Every year when Real Trends’ “The Thousand” list comes out, it’s topped by an Agent who holds the Guinness World Record for home sales.
“He only sells new-construction residential properties and he works with volume builders only,” according to Katie Warner at BusinessInsider.com.
He has also created a MLS platform, HomesUSA.com, “… for home builders to track the progress of their homes and manage listings” Warner adds.
On last year’s list, Ben Caballero, categorized as an “individual” agent on all but the 2020 list, had 5,801 transactions resulting in $2,270,911,643 in sales – nearly four times the volume of the agent in second place.
The list has changed a bit in 2020 and now includes a category for “Agent-Owned Brokerage” stats. Naturally, Caballero dominates this category, with 5,778 transactions with an “average price” of $2,248,698,983.
I don’t know about you, but I can’t think of a market on earth where the average home price is more than $2.2 billion, but apparently there is, if the folks at Real Trends are right.
At any rate, whatever that dollar amount reflects, it’s a whole lot of money. The agents in the next two spots aren’t doing too shabby either.
Surprisingly, new construction isn’t a particularly popular niche. With numbers like Caballero’s however, it should be.
If you’d like to get in on some of this impressive income, you may want to give new home sales a whirl.
Do you have what it takes?
From what we’ve read in our research, “tenacity” is a quality that will suit your gig slinging newly-built homes.
John Rymer at ProBuilder.com, however, adds more to the list of traits to look for in an article geared to assist builders when looking for a “New-Home Sales Superstar.”
- Avid goal setter
- Asks the right questions
- Financing expert
- Passionate about new-home sales
- Exudes enthusiasm
- Takes responsibility for results
- First in the office, last to leave
- Perfected the follow-up process
- Always showing value
- Persistent and fearless closer
If this list sounds like you, selling new construction may just be your dream career.
First, the cons
Let’s get the bad news out of the way up front.
Just as with the broker under which you choose to hang your license, so goes the builder. Some value ethics and high standards. Others, not so much.
For instance, horror stories abound from sales people of one nationwide builder with a highly- recognized name.
“They are not building homes as they say ‘to industry standards,’ and … you will violate your Realtor ethics code if you are successful at [company name] and will be asked and expected to pretend homes built below building codes, with no supervision, with the cheapest material in the industry are worth the over-market prices the customers are paying.”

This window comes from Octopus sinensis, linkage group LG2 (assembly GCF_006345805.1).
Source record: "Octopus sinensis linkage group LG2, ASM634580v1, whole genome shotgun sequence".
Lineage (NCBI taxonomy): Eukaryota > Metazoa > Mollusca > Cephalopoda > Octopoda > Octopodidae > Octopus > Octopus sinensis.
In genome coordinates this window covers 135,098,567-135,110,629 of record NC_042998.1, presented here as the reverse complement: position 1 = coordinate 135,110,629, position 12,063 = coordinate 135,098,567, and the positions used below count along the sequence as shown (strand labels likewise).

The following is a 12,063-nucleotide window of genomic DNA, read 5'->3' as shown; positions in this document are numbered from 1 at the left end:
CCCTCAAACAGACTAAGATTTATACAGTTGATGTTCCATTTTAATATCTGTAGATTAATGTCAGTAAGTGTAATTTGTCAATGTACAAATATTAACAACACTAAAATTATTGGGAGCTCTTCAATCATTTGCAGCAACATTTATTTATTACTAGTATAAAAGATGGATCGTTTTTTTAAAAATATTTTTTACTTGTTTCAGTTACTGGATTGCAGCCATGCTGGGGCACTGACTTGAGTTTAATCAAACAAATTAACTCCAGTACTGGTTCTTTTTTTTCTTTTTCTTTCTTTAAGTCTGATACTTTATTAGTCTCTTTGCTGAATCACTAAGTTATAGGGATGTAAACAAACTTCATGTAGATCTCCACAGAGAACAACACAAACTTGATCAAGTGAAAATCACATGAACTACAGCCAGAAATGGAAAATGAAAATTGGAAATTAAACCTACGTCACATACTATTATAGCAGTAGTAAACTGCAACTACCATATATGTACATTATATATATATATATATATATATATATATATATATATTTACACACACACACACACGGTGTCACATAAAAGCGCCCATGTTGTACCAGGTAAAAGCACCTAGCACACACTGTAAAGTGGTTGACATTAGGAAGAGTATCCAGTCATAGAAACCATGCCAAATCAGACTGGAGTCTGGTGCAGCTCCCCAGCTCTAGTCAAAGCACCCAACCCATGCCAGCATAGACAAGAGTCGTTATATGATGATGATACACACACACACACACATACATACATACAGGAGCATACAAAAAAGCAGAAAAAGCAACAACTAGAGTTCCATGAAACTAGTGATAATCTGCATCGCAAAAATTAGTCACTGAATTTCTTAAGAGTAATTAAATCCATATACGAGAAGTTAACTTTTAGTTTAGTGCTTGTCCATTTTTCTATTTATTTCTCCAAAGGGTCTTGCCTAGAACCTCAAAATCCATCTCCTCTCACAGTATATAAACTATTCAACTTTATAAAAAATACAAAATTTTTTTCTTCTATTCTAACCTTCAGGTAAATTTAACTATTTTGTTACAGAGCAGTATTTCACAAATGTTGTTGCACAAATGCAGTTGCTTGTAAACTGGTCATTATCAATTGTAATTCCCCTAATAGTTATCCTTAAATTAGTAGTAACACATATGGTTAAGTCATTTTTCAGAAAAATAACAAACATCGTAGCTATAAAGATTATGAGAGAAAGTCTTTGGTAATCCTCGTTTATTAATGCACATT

On this particular website, there is a total of five reviews for this builder, they are all negative.
So, choosing the right builder will be challenging.
Then, there is the commission structure and, no, you won’t be making 3% (minus your broker’s cut) on each sale.
One of the aforementioned reviewers of the unnamed builder stated that “the commission rate is not 1% as I was told in my interview. It is .05%, the lowest in the industry and the lowest rate for any [company name] division. The max you are guaranteed to earn is .07% and you can get 1% if you are lucky.”
Then, when you sign on to become a new home sales consultant, you are no longer an independent contractor, but an employee of the builder. There go all the benefits of owning your own business, such as your schedule being your own.
Naturally, there are other cons, but these are the ones that agents should carefully consider.
The pros of working with a builder
The obvious plus of becoming a new home sales consultant is that prospects come to you. You will need to follow up with buyers (or their agents), but no more cold calling and chasing after business. You may even pick up a listing if a homebuyer has a home to sell and hasn’t chosen a listing agent.
As an employee, you’ll most likely receive benefits, such as medical and dental. It’s also highly likely you won’t work on major holidays, such as Christmas, Thanksgiving and New Year’s Day.
If being a business owner doesn’t agree with you, but you hope to remain in the industry, becoming a new-home sales consultant may just be for you.
How to get your foot in the door
Caballero grew up surrounded by real estate – both parents were in the industry. He took a rather circuitous route to where he is now, but along the way he began building homes, which became challenging due to economic conditions.
There’s more to how he ended up specializing in new-home sales, but suffice it to say, he didn’t just start calling builders to see if they needed an agent.
Starting from ground zero – knowing nothing about working with a builder and how the process differs from selling existing homes – is challenging.
Your best bet is to visit a few sites, introduce yourself and get to know the reps. Don’t be afraid to ask plenty of questions. Everybody has to start somewhere so they may be sympathetic to what you’re going through.
Do some research on your own. Learn all you can about:
- The different architectural home styles
- Blueprints (and how to read them)
- Home construction methods and materials
- Site layout and design
If, on the other hand, you are a learned, new-home sales scholar, and you have a proven track record of moving 50 to 100 listings a year, you’re way ahead of the pack.
Call the builder to set an appointment and then be fully prepared to wow him or her with a marketing plan to beat all marketing plans.
“All it takes is a little bit of time for an agent to understand builders — why they do what they do — to reap the rewards the new-home market can deliver,” according to Caballero.
Want to be “just like” the best agents in the country? Here’s how.
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